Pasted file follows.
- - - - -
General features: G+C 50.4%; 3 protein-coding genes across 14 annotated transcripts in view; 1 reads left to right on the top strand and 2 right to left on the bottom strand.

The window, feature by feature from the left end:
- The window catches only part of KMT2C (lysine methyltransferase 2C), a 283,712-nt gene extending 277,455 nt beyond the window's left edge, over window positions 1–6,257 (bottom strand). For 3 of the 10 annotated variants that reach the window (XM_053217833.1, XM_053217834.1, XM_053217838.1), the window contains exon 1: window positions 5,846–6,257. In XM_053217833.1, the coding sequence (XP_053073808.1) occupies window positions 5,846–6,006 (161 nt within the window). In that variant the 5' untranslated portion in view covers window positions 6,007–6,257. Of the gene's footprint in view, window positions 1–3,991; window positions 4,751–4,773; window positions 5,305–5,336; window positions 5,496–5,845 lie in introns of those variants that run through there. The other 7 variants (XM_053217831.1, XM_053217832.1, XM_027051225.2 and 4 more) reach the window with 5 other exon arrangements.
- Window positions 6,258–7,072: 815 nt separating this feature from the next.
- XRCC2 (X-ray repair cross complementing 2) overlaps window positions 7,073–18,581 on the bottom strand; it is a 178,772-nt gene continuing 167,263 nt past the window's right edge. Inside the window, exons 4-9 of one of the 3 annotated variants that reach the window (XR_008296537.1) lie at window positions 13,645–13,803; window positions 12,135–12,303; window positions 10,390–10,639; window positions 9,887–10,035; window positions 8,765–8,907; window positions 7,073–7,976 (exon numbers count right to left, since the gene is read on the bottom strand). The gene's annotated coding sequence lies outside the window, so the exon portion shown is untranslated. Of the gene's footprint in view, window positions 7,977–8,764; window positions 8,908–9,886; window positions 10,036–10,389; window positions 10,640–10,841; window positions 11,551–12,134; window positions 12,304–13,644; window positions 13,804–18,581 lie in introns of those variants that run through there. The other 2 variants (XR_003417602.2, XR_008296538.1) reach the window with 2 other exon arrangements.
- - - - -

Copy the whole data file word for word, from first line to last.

General features: G+C 50.4%; 3 protein-coding genes across 14 annotated transcripts in view; 1 reads left to right on the top strand and 2 right to left on the bottom strand.

The window, feature by feature from the left end:
- The window catches only part of KMT2C (lysine methyltransferase 2C), a 283,712-nt gene extending 277,455 nt beyond the window's left edge, over window positions 1–6,257 (bottom strand). For 3 of the 10 annotated variants that reach the window (XM_053217833.1, XM_053217834.1, XM_053217838.1), the window contains exon 1: window positions 5,846–6,257. In XM_053217833.1, the coding sequence (XP_053073808.1) occupies window positions 5,846–6,006 (161 nt within the window). In that variant the 5' untranslated portion in view covers window positions 6,007–6,257. Of the gene's footprint in view, window positions 1–3,991; window positions 4,751–4,773; window positions 5,305–5,336; window positions 5,496–5,845 lie in introns of those variants that run through there. The other 7 variants (XM_053217831.1, XM_053217832.1, XM_027051225.2 and 4 more) reach the window with 5 other exon arrangements.
- Window positions 6,258–7,072: 815 nt separating this feature from the next.
- XRCC2 (X-ray repair cross complementing 2) overlaps window positions 7,073–18,581 on the bottom strand; it is a 178,772-nt gene continuing 167,263 nt past the window's right edge. Inside the window, exons 4-9 of one of the 3 annotated variants that reach the window (XR_008296537.1) lie at window positions 13,645–13,803; window positions 12,135–12,303; window positions 10,390–10,639; window positions 9,887–10,035; window positions 8,765–8,907; window positions 7,073–7,976 (exon numbers count right to left, since the gene is read on the bottom strand). The gene's annotated coding sequence lies outside the window, so the exon portion shown is untranslated. Of the gene's footprint in view, window positions 7,977–8,764; window positions 8,908–9,886; window positions 10,036–10,389; window positions 10,640–10,841; window positions 11,551–12,134; window positions 12,304–13,644; window positions 13,804–18,581 lie in introns of those variants that run through there. The other 2 variants (XR_003417602.2, XR_008296538.1) reach the window with 2 other exon arrangements.